The Battalion. (College Station, Tex.) 1893-current, October 07, 1941, Image 1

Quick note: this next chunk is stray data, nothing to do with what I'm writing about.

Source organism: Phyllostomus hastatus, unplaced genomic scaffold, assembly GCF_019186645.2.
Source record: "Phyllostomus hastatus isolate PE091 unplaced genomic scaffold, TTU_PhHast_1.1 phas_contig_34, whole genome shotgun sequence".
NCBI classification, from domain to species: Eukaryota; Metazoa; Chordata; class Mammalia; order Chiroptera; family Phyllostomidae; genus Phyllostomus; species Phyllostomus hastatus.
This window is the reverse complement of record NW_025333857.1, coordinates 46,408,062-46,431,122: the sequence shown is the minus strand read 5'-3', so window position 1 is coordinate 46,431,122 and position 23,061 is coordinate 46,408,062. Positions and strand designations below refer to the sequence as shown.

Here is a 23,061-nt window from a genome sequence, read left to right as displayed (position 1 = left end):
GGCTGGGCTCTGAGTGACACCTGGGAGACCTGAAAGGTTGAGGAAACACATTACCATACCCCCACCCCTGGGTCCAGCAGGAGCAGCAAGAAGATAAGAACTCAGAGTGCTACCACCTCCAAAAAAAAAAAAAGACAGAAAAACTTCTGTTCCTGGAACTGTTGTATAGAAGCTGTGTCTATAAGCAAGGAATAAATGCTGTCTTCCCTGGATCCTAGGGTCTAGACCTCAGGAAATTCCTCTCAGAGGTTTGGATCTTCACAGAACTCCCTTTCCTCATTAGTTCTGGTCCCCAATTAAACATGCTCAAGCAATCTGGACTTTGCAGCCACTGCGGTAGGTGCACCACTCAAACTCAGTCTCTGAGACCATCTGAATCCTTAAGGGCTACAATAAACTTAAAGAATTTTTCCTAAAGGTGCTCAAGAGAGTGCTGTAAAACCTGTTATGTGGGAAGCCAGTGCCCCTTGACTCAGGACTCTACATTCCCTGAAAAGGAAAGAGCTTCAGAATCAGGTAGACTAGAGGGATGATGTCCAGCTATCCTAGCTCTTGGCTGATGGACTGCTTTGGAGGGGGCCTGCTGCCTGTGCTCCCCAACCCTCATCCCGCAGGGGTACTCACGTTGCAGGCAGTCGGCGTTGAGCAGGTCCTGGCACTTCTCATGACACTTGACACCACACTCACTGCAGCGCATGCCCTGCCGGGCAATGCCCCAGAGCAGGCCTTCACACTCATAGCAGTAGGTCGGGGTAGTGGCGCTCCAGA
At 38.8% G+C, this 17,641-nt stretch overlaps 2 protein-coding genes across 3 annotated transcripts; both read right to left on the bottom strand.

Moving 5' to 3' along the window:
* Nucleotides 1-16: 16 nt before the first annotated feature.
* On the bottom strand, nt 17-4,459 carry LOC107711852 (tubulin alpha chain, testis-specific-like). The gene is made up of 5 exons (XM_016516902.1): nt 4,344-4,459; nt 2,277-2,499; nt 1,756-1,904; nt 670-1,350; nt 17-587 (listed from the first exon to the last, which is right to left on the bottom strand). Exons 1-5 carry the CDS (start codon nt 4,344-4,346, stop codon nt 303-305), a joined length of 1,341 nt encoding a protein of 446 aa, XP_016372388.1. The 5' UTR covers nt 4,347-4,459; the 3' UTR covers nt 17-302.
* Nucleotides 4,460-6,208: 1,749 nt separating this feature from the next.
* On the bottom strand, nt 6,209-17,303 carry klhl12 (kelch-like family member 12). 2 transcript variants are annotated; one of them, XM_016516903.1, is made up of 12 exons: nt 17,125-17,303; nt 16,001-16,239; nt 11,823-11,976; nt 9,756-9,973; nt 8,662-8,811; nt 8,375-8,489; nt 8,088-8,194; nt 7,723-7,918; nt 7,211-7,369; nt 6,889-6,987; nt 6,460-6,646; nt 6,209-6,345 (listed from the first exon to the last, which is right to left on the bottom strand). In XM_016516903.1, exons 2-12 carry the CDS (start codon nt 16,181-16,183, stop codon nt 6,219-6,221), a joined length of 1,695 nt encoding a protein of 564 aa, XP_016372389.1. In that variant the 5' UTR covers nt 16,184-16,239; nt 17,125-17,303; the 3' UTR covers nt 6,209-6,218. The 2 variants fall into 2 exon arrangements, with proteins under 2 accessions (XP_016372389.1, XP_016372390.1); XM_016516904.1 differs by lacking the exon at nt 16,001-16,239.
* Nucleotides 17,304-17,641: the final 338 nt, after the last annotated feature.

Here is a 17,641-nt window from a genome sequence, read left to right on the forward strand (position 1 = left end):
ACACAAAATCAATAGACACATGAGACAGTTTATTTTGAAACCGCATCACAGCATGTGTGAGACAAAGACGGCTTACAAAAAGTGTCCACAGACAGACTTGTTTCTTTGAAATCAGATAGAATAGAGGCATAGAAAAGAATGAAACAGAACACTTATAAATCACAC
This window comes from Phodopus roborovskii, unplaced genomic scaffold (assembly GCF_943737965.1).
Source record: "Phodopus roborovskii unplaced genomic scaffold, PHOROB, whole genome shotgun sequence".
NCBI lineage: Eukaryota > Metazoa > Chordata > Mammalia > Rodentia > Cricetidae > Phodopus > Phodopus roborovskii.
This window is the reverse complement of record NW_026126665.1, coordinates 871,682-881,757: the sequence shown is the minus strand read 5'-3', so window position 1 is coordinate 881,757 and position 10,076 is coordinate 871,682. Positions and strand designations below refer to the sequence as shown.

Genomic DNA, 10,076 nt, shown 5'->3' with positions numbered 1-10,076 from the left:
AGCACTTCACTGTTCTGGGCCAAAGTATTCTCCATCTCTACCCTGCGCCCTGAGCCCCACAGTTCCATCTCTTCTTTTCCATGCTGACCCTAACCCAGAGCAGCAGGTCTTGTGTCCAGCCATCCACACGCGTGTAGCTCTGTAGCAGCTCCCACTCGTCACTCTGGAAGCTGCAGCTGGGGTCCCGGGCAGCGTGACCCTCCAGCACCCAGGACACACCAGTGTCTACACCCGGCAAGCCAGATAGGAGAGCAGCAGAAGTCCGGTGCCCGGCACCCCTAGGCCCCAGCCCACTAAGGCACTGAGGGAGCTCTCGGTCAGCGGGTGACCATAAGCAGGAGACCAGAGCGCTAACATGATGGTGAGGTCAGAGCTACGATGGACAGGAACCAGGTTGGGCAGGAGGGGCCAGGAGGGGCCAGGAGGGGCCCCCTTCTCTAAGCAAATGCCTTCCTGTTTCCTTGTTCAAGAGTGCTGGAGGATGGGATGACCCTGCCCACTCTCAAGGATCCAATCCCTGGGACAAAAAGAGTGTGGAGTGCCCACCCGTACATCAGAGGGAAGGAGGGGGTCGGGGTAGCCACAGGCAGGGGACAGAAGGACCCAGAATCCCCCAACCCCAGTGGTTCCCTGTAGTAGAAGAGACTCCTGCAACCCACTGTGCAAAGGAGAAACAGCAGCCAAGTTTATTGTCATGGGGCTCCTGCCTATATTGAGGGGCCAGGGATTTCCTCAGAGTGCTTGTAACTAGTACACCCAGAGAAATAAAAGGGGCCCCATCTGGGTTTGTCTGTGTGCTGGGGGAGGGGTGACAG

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DIAL 4-5444 STUDENT TRI-WEEKLY NEWSPAPER OF TEXAS A. & M. COLLEGE The Bait a l ion DIAL 4-5444 OFFICIAL NEWSPAPER OF THE CITY OF COLLEGE STATION VOLUME 41 122 ADMINISTRATION BLDG. COLLEGE STATION, TEXAS, TUESDAY MORNING, OCT. 7, 1941 Z275 NUMBER 1^ Guion Hall Will Begin ShowTonight Remodeled Guion Replaces Assembly Hall As Y Theatre The inauguration of Guion Hall as the new official picture show of Aggieland will be celebrated to night when Guion Hall will open its doors for the first picture to be shown under the new arrange ment. Many improvements, which were started the latter part of the sum mer, have been made to make the new location a real improvement over the Assembly Hall. Among the many improvements made are a new carpet for the aisles, a new screen, and several lighting improvements, among which are two big multicolored spotlights, three sets of border lights, and footlights. A grill has been installed in the old orchestra pit, and this, along with more grills which are to be put in the front of the building, and the vents in the domes in the roof will furnish an ideal circula tion system. New maroon colored drapes have been installed to improve the sound, and sound engineers who have in spected the building say the build ing is accoustically perfect. A ticket booth has been built in the front part of the building in such a position that one window is accessible to the outside, but dur ing stormy weather, two ticket win dows have been so placed that tickets may be purchased from the inside. The booth us situated be tween the front of the building and the auditorium, leaving enough room to afford shelter in case of bad weather. Double action doors have been installed between this section and the auditorium. Activities Office Completes Official Officer, Club List The list of campus clubs and the officers of each has been com pleted by the Student Activities office and has been turned over to The Battalion for publication. The following is the third of a series of four partial lists in which all the clubs and officers are nam ed. Rural Sociology Club President—Gerald H. Easterly Vice-President — Robert Skra- banek Secretary-Treasurer — Van T. George San Angelo A. & M. Club President—Bill M. Quick Vice-President—Tom N. Harde man Secretary-Treasurer—Edwin Ful ler Reporter—Bob Phillips (See CLUB ROSTER, Page 4) Student Aid Fund Committee Will Meet Today New Member Will Be Chosen To Replace Fuermann on Committee Members of the student aid fund committee will meet this afternoon at 3:15 at which time they will re organize the committee and elect a new member to take the place of George Fuermann. Plans will be discussed at the meeting to fam- ilarize the freshmen on the cam pus through the Battalion with the student aid fund. Members of the committee are Daniel A. Russell, executive-secre tary of the committee and head of the rural sociology department, E. L. Angell, executive assistant to the president, George Wilcox of the education department, T. S. Gil- lis, secretary of the committee and cadet colonel, and Skeen Staley, head yell leader. At the meeting routine business will be discussed and a budget for the coming year will be planned. Fuermann stated that “the corps has cooperated beautifully in giv ing 15 cents as was requested earl ier in the year with at least $300 having been already collected.” “Circulars are to be sent to the cadet officers in charge of the re placement centers asking all stu dents under their direction to con tribute in the same manner in which other members of the corps have already done. The student aid fund was created to help students in school to ob tain medical care when it is need ed and they are financially unable to obtain it. Russell has been noted for his fair way of administering aid without causing embarrasment to the applicant. When a student receives money from this fund he signs a non-ma turity date non-interest bearing note and he states at what tirfie he wants it to be sent to him. At that time he will receive one notice and will, if he wishes, pay back the money which he has borrowed at that time so that the money can go back into the fund to help some other Aggie. Last year a total of 53 loans were made, nine of which have been paid in full and several others have been paid in part. This plan was init-1 paid in part. This plan was init iated here at A. & M. College and has since been adopted by a num ber of other colleges. Spanish Club Holds Second Meeting Wed The Spanish Club will meet for the second time this year Wednes day night after supper in room 122 Academic building to plan a program for the coming year. All students who are taking Spanish or who are interested in South America are invited to join the club. R. L. Freeland, elected president of the organization at its first meeting, urges that all prospective members be sure to attend the meeting Wednesday as he wants everyone to play a part in determining what course the club should follow. Students Learn Useful Art As Cryptography Club Members By Jack Keith “ . . . . fifteen, eighteen, twenty- three, HIKE”—the ball is snap ped back to the quarter-back and the play is in progress. Thus is the science, of cryptography used used in playing football, as well as in modern business, literature, espionage and diplomacy, and such are the things featured at the Cryptography Club. The second meeting of the club will be held tonight after yell practice in room 310 Academic building. All who are interested in any type of cipher or code writing or who would like to learn some thing about it are invited to visit the meetings and join the club. To many people, the science of cryptography is an interesting and fascinating hobby. Students at A. & M. now have the opportunity to pursue this hobby and learn something about the decrypting of ciphers and codes in the newly- established Cryptography Club on the campus. The club, sponsored by K. E. Elmquist of the English De partment, is the first of its kind ever to be organized at Aggieland and it has attracted many stu dents. The great armies of the world use cryptography extensively in maneuvers and in actual battle, municate with troops in the field, planes in the air, and mobile units in motion, it is done principally by radio, but the arrival of the mes sage at its destination is only half the problem. For the message will probably be received not only by friendly listeners but also by enemies. To insure safety, crypto graphy is employed, using pre arranged codes, presumably known only by friends. Security in such messages is a relative matter. While there is for ordinary practical purposes no in decipherable cryptogram, the prob lem is not to produce a message which can never be read, but one which will take so long to be sol ved that its solution, when obtain ed, will be too late to benefit the enemy. A cryptographic message which will delay the enemy two or three hours may be secure enough if the action with which it is con cerned is to take place before the end of that period. Lead Denton Beauty Judgers Cadet colonel Tom Gillis and Senior class president Dick Hervey are two of the 12 Aggies who will leave for Denton Wednesday to select the queen of the T.C.U. corps trip. Nine of the other ten are Rufus Pearce, Bob Russell, Don Gabriel, Russell Heitcamp, Fred Smitham, Alden Cathey, Howard Brians, Warren Ringgold, and Pete Tumlinson. College Board Votes $17,000 For Enlarging and Improving Old YMCA At a meeting of the college board o|f directors held in San Antonio last Saturday, it was voted to ex tend a loan of $17,000 to the Y. M. C. A. for the purpose of enlarging the lobby of the old Y. M. C. A. and adding a ladies rest room and lounge. Last spring, several in terested students spoke to the Y. M. C. A. board and appeared be fore several mothers clubs seeking to obtain the desired lounge. The idea received a great deal of sup port and the movement finally met with success when the college board voted the needed funds. At the request of the State Fair Association, the A. & M. band was given permission to be in Dal las on Sunday October 12 to par ticipate in National Defense Day at the State Fair. The board of directors also vot ed to have the cavalry and field artillery stables moved from their present location west of the rail road tracks to the area fronting on new highway 6 across Sulphur Springs road from the veterinary pasture. Furniture for the new dormitor ies will cost approximately $50,000 and Business Manager E. N. Holm- green was instructed to ask bids immediately. The Feeding and Breeding Sta tion will sell milk to retail custo mers only on the campus and in the city of College Station, and will not deliver in the city limits of Bryan. An appropriation of $3,500 was set aside to paint and repair the 19 college-owned houses recently moved to the College View area for use of employees of the Col lege. The Board appropriated $31,500 for construction of two new res idences on the campus for the Dean of the College and the Dean of the School of Arts and Sciences. Community Symphony Orchestra Will Hold Third Rehearsal Wed The third of the regular Wed nesday night rehearsals of the Col lege Station Community Symphony Orchestra will be held Wednesday at 7 p.m. in the music room of the A. & M. Consolidated School. All students interested are invited to attend. The orchestra is much larger this year than last year and a much larger number of students is represented. The orchestra has a special need for players of string ed instruments. Any Aggie who plays a stringed instrument but does not have his instrument here will be furnished one for the re hearsal. The orchestra acquired last year a great deal of music to add to its library. College Stock Goes to State Fair The Animal Husbandry Depart ment announced Monday that elev en horses and seven head of cattle have been taken to Dallas to rep resent A. & M. College at the an nual Texas State Fair which lasts October 4 through 19. Owen Garrigan and M. B. In man accompanied the stock. The results of the judging will not be known until next week. The former will cost, 17,500 and the latter $14,500. An appropriation of $5,000 was made for new books and periodi cals for the A. & M. College li brary. In keeping with a bill passed by the last legislature the Board of Directors voted to exempt from tuition charges all students from Mexico, South America, and Cen tral America. This move is a part of the good neighbor policy being instituted at the request of the State Department of the United States. This Week Is National Letter Week National letter writing week is being observed October 5-11 for the fourth consecutive year, Mrs. Anna V. Smith, local postmistress, has announced. Mrs. Smith explained that a vital part of the national defense program falls to the post office and that postal activities must be enlarged or extended to provide facilities at military and naval es tablishments and in new industrial fields. Since first class mail is the backbone of the service and it is a most lucrative source of revenue it is important that letter writing be encouraged, the postmistress explained. Ramsey S. Black, third assistant postmaster general, pointed out that “Letters can be the source of great comfort and happiness to the thousands of young men serving the armed forces, and the exchange of letters between friends, acquaintances, and separ ated members of the family while contributing in no small way to the spreading of happiness and build ing up a better spirit among the people. School children will be encouraged to write more letters both from the standpoint of im proving the use of the mother tongue and developing a worth while accomplishment for later life.” Former Aggie Gets Active Duty Orders Charles E. Gaskell, who attend ed A. & M. in 1937, has recently been ordered to active duty at Hamilton Field, California, for the duration of the present national emergency. Gaskell received his advanced flight instruction at Stockton, California. If and when he is relieved, Lt. Gaskell plans to accept private em ployment with a commercial air line while retaining his rank in the Reserve Corps. A & M Mothers’ Club Gives Special Supper The A. & M. Mothers Club will hold a Community Supper Thurs day, October 9 at 6:30 p.m., in the high school building of the A. & M. Consolidated School. Chicken, chili, homemade cakes, pies, and candy is a partial list of the menu to be served. The Mothers Club has sponsored this event annually. Twelve Aggies Judge TSCW Entries For Aggie-Day Sweetheart Wednesday Town Hall Program For Year Complete TSCW Choir, Swing Sessions, Stars And Orchestras Lead the List Town Hall manager, Fred Smitham, announced that the com plete program for the forthcoming season had finally been filled with the engagement of the TSCW Modern Choir which will appear on February 11. Smitham also said that a special added attraction, “A swing session” similar to the one held by Duke Ellington last year, will be presented sometime in May. Reserved seat tickets will still be available until Thursday noon at the Student Activities Office. Town Hall will get off to a fly ing start next Friday night when it presents the torrid trumpet of Red Nichols and his nationally famous dance orchestra. Starting more than ten years ago as “Red Nichols and His Five Pennies” his orchestra has gained in popularity until it has been recently rated by Metronome as “the surprise sensa • tion of 1941.” Three weeks later on October 29th, Helen Jepson, Metropolitan Opera star and concert artist of national fame, will be a Town Hall feature. Following on December 3rd, Albert Spaulding and his vio lin will come to Town Hall. Spald ing is a renowned concert artist and has appeared several times on the Ford Sunday Evening Hour. Following on December 9th, the popular piano team of Fray and Braggiotti will be presented. On January 14 the Houston Symphony Orchestra will make its annual appearance in Guion Hall. The Houston Symphony has be • come increasingly popular with the Aggies in the past few years. Then on February 11, the TSCW (See TOWN HALL, Page 4) No Excused Cuts For N Y U Game At a meeting of the deans of the various schools, it was decided that neither excused nor authoriz ed absences would be issued to stu dents desiring to make the trip to New York to attend the NYU game. Dean Bolton stated that it was the opinion of the committee that the trip was too long and that too many classes would be missed if the general student body were allowed to make the trip. Only those who had official: business with the team would be given absences. Dean Bolton went on to say, however, that anyone who felt that he had the time and could afford to miss classes would be perfectly free to go ahead and make the trip and accept any cuts he might accumulate while away. Groneman, IE Prof, Author of New Book On Tubular Furniture KCCRG LERML GE Not Fifth Column; Merely a Club Notice All you bewitched and dazed readers of the official notices can set your mind at rest for a period now because all those letters ap pearing in the official announce ments are not the result of an accident in the print shop but an announced meeting of the crypto graphy club. KCCRG LERML GEFRR YJIML FMURM QMJTC AGNFC PQAPW NRMEP YKQDM PWMSR MQMJT C. doesn’t have much meaning to the majority of the readers of the Battalion but some where on this big campus there are enough members of the club to save us the embarrassment of not knowing what K. E. Elmquist ad visor of the club meant when he placed this jumble of type in the hands of the printer for publica tion. Fears of subversive activities and fifth columnists can be put aside now that the purpose of these symbols is known. All notices of the meeting of the club will be of similar nature; however, this is the first such announcement to appear in the Battalion. Student Clubs Have Been Given Dates for Meeting Forty-four student club and organ izations have been assigned meeting places and meeting dates for the 1941 42 school year. These meet ing places have been authorized by the Student Activities commit tee and meetings for such clubs will be authorized only on the nights designated. The clubs and their meeting places are as follows: Mondays YMCA Cabinet, YMCA Parlor; first and third Mondays, Eco nomics Club, physics lecture room; Fish and Game club, Room 115 animal husbandry building; Hillel club, Sbisa Hall lounge; Kream & Kow Klub, creamery lecture room; Mathematics club, Room 212 academic building; Saddle and Sir loin club, animal husbandry lecture room. Tuesdays Tuesday home town clubs will meet in the places which they re quested and the Freshman and Sophomore YMCA councils will meet in the YMCA. The Crypto graphy club will meet on the first and third Tuesday of each month in Room 310 Academic building. Wednesdays have been set aside for class meetings and meetings of the Junior and Senior YMCA council in the office of the New YMCA. Ex 4 H club meetings will be held on first Thursdays in room 132 of the animal industries build ing. The Military engineers will meet on second Thursdays in room 117 academic building. On first and third Thursdays American In (See STUDENT CLUBS, Page 4) Group Will Leave Today For Purpose Of Judging 12 Girls Twelve Aggies will leave to morrow to journey up Denton way to act as judges to choose the Aggie-Day 'Sweetheart who is to be selected from a group of 12 nominees representing 2500 TSCW’ites. By vote each of the four classes chose three girls each to represent them in the contest Wednesday night. The Aggies will meet the girls at 6 p.m. in Brackenridge Dormi tory and will have dinner with them. Following this, the sweet heart will be selected, but the winner will remain unknown until Friday night when she will be an nounced at the dance intermission. After the selection is made the group will go to the College Club after which time the Aggies will come back and spend the night in the dormitory. The 12 girls will come to College Station Friday as guest for the Town Hall program featuring Red Nichols, and then will be escorted to the dance following by the same 12 Aggies. The girls nominated from the four classes are as follows: sen ior class—Sara Gillett, Lynn Gibbs, and Helen Bratton; junior class—Betty Buchanan, Claire Newsom, and Fern Hendricks; sophomore class—Sophie Nelson, Mirian Good, and Anna Ruth Ashe; and freshman , class—Barbara Cook, Bobbie Jo Sanford, and Jo Ann Scott. The twelve Aggies to act as judges are Dick Hervey, Rufus Pierce, Bob Russell, Don Gabriel, Russell Heitkamp, Fred Smitham, Alden Cathey, Howard Brians, Warren Ringgold, Pete Tumlinson, J. O. Alexander, and Tom Gillis. Noon Sendoff Delays Formation By authority of Lieut. Joe E. Da vis, assistant , commandant, noon formation on Tuesday will occur at 12:30 instead of 12:10 so that the corps may give the team a send off to the NYU game. One o’clock classes will not begin un til 1:10. Head Yell Leader Skeen Staley has requested that the corps go go to Dormitory 12 immediately after 11 o'clock classes are over where a short yell practice will be held in honor of the team. PICTURE DEADLINES October 6 through Octo ber 8—Cavalry October 9 through Octo ber 13—Engineers October 14 through Octo ber 17—Coast Artillery Yjinity Fair and Senior Favorite deadline—Decern ber 20. Club reservation deadline —December 18. Red Nichols Plays for Corps Dance Friday After Town Hall Chris Harold Groneman, assist ant professor of industrial educa tion in the Agricultural and Me chanical school of Texas, is the author of a new book, “Bent Tub ular Furniture.” The manuscript comprises 51 bent tubular projects for porch and lawn furniture. It describes the fundamental processes by which a student or craftsman makes steel tubing and fashions it into various types of furniture. Besides this book, Mr. Groneman has another to his credit, “General Bookbinding.” He is also a regu lar conributor to the Industrial Arts and Vocational Education magazine, published in Milwaukee. Last Opportunity To Join Singing Cadets There will be a meeting of the Singing Cadets Tuesday night at 7:00 in the Assembly Hall. All men interested in joining this club should attend this meeting, as it will be the last opportunity to be come a member of this organiza tion. Red Nichols orchestra will be one of the first big-name orchestras to invade the Aggie campus this year when he plays for the Town Hall and the Corps Dance. Along with the orchestra there will be presented twelve contestants for Aggie-Day Sweetheart and the one who is elected will be introduced at intermission. The girls are being selected from TSCW’s student body and are according to the Lass-0 “twelve of TSCW’s most vivacious ladies.” The twelve contestants are Sara Gillett, Lynn Gibbs, and Helen Bratton, seniors, Betty Buchanan, Claire Nusom, and Fern Hendricks, juniors. Sophomores contesting are Sophie Nelson, Marian Good, and Anna Ruth Ashe with freshmen Barbar Cook, Bobbie Jo Sanford, and Jo Ann Scott. Members of the judging committee will escort the girls to the dance. Admission to the corps dance will be as has been the customary price in the past, $1.10 even though this is a big name orchestra. Many of the corps will want to avail them selves of the opportunity of danc ing to the music of such an orches tra for this price. Members of the corps will also want to bring dates in order to decrease the number of stags to a minimum. A juke box prom will follow the corps dance on Friday night and all of the latest records will be available. The price for the juke box prom will be 25 cents for a couple and 35 cents for a couple accompanied by one “bird-dog”. Bird-dogs will not be admitted alone. The corps dance will last from 9:00 until 1:00 o’clock and the juke box prom from 9:00 until 12:00 as has been the policy in regard to dances in the past.